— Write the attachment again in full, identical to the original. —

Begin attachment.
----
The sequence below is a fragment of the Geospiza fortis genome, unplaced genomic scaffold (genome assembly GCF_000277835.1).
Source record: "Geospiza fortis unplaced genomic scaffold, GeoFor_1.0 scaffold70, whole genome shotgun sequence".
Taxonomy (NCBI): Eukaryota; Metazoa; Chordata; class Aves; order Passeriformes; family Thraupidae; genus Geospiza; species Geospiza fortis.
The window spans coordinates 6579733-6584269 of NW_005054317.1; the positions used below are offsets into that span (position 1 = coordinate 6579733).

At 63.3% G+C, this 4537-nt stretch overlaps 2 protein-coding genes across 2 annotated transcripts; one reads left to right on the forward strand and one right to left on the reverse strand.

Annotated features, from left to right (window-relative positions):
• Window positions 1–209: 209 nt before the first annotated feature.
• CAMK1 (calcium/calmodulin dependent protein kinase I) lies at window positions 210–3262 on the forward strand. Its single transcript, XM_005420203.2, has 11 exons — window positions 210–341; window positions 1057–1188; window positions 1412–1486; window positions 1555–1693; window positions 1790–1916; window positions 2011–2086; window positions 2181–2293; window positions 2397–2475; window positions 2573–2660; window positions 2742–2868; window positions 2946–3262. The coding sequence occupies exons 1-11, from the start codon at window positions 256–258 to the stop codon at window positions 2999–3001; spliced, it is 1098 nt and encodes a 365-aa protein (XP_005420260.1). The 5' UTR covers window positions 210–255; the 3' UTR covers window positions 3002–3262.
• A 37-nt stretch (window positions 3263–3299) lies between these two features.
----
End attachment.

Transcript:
The sequence below is a fragment of the Geospiza fortis genome, unplaced genomic scaffold (genome assembly GCF_000277835.1).
Source record: "Geospiza fortis unplaced genomic scaffold, GeoFor_1.0 scaffold70, whole genome shotgun sequence".
Taxonomy (NCBI): Eukaryota; Metazoa; Chordata; class Aves; order Passeriformes; family Thraupidae; genus Geospiza; species Geospiza fortis.
The window spans coordinates 6579733-6584269 of NW_005054317.1; the positions used below are offsets into that span (position 1 = coordinate 6579733).

At 63.3% G+C, this 4537-nt stretch overlaps 2 protein-coding genes across 2 annotated transcripts; one reads left to right on the forward strand and one right to left on the reverse strand.

Annotated features, from left to right (window-relative positions):
• Window positions 1–209: 209 nt before the first annotated feature.
• CAMK1 (calcium/calmodulin dependent protein kinase I) lies at window positions 210–3262 on the forward strand. Its single transcript, XM_005420203.2, has 11 exons — window positions 210–341; window positions 1057–1188; window positions 1412–1486; window positions 1555–1693; window positions 1790–1916; window positions 2011–2086; window positions 2181–2293; window positions 2397–2475; window positions 2573–2660; window positions 2742–2868; window positions 2946–3262. The coding sequence occupies exons 1-11, from the start codon at window positions 256–258 to the stop codon at window positions 2999–3001; spliced, it is 1098 nt and encodes a 365-aa protein (XP_005420260.1). The 5' UTR covers window positions 210–255; the 3' UTR covers window positions 3002–3262.
• A 37-nt stretch (window positions 3263–3299) lies between these two features.